Cathy Resmer writes about a couple failed local citizen journalism sites today, the Winooski Eagle and…
iBurlington — “Burlington Vermont’s Blog” — a local citizen journalism site, launched in 2005.
Creator Brian Brown had high hopes for the project, which he modeled after the successful CJ community iBrattleboro. In March of 2005, Brown told Seven Days he expected to sign up more contributors and get more traffic than iBrat, if only because Burlington’s a bigger city.
But it didn’t happen that way.
Front Porch Forum founder Michael Wood-Lewis was also at the [local bloggers] BBQ. FPF is a neighborhood email newsletter, not really a web-based tool, but it’s definitely succeeding in some respects where iBurlington failed. That just occurred to me as I was writing this post, and it’s definitely something to think about.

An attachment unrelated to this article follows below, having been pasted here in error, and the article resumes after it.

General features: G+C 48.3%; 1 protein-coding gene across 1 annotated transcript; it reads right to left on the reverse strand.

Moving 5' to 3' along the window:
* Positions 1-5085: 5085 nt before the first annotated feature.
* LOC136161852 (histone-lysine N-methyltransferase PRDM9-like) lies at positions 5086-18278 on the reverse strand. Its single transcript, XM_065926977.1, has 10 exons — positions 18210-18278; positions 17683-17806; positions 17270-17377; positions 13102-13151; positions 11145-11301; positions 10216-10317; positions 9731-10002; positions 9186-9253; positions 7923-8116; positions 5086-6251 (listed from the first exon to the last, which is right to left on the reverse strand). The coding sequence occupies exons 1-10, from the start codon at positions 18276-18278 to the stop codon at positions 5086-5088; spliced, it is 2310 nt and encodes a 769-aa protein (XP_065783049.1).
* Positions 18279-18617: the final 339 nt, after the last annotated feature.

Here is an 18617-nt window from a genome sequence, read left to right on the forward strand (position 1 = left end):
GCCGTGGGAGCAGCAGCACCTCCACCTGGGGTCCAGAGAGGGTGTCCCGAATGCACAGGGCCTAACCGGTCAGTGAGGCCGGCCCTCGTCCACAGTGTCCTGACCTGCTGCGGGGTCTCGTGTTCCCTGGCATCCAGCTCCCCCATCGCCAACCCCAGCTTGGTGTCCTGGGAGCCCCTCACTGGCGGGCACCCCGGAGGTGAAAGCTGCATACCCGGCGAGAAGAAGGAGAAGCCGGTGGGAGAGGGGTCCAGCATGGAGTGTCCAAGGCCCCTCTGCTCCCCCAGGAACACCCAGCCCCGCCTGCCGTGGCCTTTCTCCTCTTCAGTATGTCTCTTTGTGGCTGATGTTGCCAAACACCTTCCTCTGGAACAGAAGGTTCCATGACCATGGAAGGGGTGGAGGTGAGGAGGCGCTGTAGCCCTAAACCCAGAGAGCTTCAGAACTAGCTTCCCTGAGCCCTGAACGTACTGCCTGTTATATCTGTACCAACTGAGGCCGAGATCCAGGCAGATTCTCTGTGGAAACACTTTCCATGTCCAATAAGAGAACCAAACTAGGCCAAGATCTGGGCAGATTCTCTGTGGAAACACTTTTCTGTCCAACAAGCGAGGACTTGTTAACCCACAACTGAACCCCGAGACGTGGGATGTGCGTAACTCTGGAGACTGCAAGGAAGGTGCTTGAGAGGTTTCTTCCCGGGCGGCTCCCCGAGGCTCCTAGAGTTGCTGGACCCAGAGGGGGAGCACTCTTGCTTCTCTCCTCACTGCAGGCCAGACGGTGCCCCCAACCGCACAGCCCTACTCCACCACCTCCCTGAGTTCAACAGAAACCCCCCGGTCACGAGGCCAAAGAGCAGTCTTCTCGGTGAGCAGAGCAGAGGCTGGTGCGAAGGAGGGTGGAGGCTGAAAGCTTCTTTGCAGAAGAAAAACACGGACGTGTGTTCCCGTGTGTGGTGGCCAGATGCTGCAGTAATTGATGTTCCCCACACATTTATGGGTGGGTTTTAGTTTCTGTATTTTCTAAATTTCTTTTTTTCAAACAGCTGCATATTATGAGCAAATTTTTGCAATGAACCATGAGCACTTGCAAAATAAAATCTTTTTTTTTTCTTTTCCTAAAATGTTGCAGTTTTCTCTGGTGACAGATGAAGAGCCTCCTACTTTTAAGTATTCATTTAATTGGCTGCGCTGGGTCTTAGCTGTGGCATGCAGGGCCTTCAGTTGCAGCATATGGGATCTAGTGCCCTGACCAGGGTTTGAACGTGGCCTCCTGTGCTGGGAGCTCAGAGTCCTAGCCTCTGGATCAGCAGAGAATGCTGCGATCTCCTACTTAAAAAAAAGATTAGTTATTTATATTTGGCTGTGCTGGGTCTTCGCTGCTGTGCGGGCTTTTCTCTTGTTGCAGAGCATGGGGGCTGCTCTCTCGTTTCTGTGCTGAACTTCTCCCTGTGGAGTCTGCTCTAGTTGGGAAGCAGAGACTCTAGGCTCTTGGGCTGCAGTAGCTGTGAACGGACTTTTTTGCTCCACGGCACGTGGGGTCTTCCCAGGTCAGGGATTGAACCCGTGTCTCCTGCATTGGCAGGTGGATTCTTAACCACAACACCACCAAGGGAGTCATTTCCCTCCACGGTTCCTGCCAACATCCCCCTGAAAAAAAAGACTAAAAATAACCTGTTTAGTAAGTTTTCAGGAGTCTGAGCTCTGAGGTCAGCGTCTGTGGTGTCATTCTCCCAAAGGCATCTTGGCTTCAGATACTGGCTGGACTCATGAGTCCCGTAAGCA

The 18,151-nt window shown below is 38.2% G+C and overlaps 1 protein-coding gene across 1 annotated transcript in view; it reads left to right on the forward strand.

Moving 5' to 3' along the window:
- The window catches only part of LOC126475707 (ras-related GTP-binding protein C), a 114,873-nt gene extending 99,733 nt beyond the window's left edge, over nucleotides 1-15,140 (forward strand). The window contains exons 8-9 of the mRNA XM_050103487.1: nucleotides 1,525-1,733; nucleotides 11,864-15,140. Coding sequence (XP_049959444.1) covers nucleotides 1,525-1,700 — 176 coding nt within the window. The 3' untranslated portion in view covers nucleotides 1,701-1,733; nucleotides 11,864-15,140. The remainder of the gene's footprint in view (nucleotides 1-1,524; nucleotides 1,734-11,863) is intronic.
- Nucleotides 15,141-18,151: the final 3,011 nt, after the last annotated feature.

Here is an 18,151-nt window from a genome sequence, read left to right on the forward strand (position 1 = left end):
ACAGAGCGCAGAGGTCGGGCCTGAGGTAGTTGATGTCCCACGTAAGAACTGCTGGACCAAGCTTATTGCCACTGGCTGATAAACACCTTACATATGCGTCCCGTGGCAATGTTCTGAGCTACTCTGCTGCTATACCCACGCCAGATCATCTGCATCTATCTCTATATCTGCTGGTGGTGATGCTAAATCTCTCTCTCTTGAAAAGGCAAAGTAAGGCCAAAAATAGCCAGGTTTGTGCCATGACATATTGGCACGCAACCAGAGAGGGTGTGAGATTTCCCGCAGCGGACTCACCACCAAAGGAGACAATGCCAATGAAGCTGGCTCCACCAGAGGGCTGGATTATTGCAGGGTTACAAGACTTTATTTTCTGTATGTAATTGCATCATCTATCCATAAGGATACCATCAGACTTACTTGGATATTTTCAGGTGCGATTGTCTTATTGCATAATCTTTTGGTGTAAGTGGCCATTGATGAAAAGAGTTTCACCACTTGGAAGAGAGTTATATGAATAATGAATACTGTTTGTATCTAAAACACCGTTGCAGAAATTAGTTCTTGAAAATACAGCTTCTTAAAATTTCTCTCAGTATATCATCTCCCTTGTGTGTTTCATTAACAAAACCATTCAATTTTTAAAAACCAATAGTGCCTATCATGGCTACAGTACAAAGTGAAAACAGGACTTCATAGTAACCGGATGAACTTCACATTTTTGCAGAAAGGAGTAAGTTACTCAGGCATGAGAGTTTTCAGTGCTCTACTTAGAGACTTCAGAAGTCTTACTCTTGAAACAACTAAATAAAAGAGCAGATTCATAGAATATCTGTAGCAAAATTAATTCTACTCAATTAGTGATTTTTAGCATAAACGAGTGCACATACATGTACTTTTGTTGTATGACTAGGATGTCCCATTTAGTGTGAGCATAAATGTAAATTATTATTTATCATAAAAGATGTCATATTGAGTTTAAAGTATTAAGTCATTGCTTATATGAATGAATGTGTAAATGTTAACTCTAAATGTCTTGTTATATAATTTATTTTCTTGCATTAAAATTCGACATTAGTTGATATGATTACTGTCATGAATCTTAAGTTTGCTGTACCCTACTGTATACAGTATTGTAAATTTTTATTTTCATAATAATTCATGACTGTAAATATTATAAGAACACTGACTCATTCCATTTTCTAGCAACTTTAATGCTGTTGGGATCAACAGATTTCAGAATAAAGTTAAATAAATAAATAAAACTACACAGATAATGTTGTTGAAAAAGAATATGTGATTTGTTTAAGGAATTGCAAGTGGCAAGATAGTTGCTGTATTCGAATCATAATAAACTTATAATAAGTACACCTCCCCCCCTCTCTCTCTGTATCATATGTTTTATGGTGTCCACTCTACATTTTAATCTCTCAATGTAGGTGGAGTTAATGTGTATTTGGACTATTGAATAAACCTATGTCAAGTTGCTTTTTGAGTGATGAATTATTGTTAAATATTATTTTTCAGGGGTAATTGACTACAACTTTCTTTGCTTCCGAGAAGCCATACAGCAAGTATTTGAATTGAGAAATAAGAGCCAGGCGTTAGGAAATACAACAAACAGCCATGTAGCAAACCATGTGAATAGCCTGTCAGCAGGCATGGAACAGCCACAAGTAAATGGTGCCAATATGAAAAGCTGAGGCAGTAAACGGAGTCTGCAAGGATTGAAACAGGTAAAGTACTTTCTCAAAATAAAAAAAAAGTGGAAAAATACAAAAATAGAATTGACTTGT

Thanks Cathy. I agree. Front Porch Forum seems to defy pigeon-holing… it’s not a blog, not a wiki, not a mail list… what is it?!?! I guess we should come up with some technical term for FPF… but it’s really just something new and different… and successful. While email is our primary distribution method currently, that’s not really what FPF is about… just a vehicle we’re using now.
In a way, FPF is hosting 130 group-written blogs, each focused on a neighborhood and written by a host of contributors/neighbors. Our most active neighborhood forums have 90% of the households on board.
Blogs are small, independent, decentralized, self-appointed, low-capital, etc, compared to traditional media. Well, FPF takes it another step, giving the masses an online platform to share their thoughts and needs with their neighbors through its neighborhood forums. So while starting a blog is much easier to do than starting a newspaper, it’s still not doable for many, if not most, of the population. On the other hand, anyone who can handle email can participate in Front Porch Forum and add their voice to the online conversation.